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Overview of Foot and Ankle Disorders

By

Kendrick Alan Whitney

, DPM, Temple University School of Podiatric Medicine

Last full review/revision Oct 2021| Content last modified Nov 2021
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Most foot problems result from anatomic disorders or abnormal function of articular or extra-articular structures (see figure Bones of the foot Bones of the foot Most foot problems result from anatomic disorders or abnormal function of articular or extra-articular structures (see figure Bones of the foot). Less commonly, foot problems reflect a systemic... read more ). Less commonly, foot problems reflect a systemic disorder (see table ).

In people with diabetes and people with peripheral vascular disease, careful examination of the feet, with evaluation of vascular sufficiency and neurologic integrity, should be done at least twice a year. People with these diseases should examine their own feet at least once a day.

See also table and table .

Bones of the foot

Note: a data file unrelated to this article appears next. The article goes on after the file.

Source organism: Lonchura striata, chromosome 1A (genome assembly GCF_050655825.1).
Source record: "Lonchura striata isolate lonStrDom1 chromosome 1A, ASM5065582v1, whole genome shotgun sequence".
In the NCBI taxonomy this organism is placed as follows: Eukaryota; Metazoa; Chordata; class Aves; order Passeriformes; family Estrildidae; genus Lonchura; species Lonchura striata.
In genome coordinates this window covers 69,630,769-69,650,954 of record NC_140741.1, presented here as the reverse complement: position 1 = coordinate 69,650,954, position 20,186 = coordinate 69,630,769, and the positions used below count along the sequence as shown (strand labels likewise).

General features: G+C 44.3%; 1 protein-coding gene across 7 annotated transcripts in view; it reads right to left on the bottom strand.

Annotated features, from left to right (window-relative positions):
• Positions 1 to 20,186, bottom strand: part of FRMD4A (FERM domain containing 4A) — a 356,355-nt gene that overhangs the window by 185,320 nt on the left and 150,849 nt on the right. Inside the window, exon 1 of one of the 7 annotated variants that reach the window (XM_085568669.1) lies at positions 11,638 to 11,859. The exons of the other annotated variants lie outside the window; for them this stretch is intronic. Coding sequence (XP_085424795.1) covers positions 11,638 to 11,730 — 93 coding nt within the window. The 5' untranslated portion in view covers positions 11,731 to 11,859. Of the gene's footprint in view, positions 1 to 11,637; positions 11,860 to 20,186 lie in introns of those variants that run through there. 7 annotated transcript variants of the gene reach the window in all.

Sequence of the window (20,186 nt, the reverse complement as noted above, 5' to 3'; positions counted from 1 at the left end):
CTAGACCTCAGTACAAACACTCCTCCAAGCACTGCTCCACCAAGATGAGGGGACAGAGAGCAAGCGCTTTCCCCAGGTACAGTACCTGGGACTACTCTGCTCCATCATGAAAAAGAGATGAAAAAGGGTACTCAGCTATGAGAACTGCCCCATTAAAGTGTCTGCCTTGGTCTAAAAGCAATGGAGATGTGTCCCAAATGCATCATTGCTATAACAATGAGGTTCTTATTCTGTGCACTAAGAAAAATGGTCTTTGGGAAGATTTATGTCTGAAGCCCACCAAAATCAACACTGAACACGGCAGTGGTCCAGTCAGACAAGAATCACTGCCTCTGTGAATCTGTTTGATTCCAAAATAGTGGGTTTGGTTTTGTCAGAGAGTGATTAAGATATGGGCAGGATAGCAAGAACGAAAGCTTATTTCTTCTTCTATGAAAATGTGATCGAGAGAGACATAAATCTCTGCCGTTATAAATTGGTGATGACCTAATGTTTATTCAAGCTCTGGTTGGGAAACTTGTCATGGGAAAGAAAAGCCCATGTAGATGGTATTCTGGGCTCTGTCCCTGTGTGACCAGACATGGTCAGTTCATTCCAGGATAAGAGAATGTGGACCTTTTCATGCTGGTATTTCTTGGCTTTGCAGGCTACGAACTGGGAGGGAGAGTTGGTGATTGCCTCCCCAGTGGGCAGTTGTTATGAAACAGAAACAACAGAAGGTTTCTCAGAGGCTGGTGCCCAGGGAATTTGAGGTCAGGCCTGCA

Bones of the foot

Considerations for using corticosteroid injections

Corticosteroid injections should be used judiciously to avoid adverse effects. Injectable corticosteroids should be reserved for inflammation (such as gout Gout Gout is a disorder caused by hyperuricemia (serum urate > 6.8 mg/dL [> 0.4 mmol/L]) that results in the precipitation of monosodium urate crystals in and around joints, most often causing recurrent... read more Gout and disorders such as rheumatoid arthritis Rheumatoid Arthritis (RA) Rheumatoid arthritis (RA) is a chronic systemic autoimmune disease that primarily involves the joints. RA causes damage mediated by cytokines, chemokines, and metalloproteases. Characteristically... read more Rheumatoid Arthritis (RA) ), which is not present in most foot disorders. Because the tarsus, ankle, retrocalcaneal space, and dorsum of the toes have little connective tissue between the skin and underlying bone, injection of insoluble corticosteroids into these structures may cause depigmentation, atrophy, or ulceration, especially in older patients with peripheral arterial disease.

Insoluble corticosteroids can be given deeply rather than superficially with greater safety (eg, in the heel pad, tarsal canal, or metatarsal interspaces). The foot should be immobilized for a few days after tendon sheaths are injected. Unusual resistance to injection suggests injection into a tendon. Repeated injection into a tendon should be avoided because the tendon may weaken (partially tear), predisposing to subsequent rupture.

Table
Table
Table
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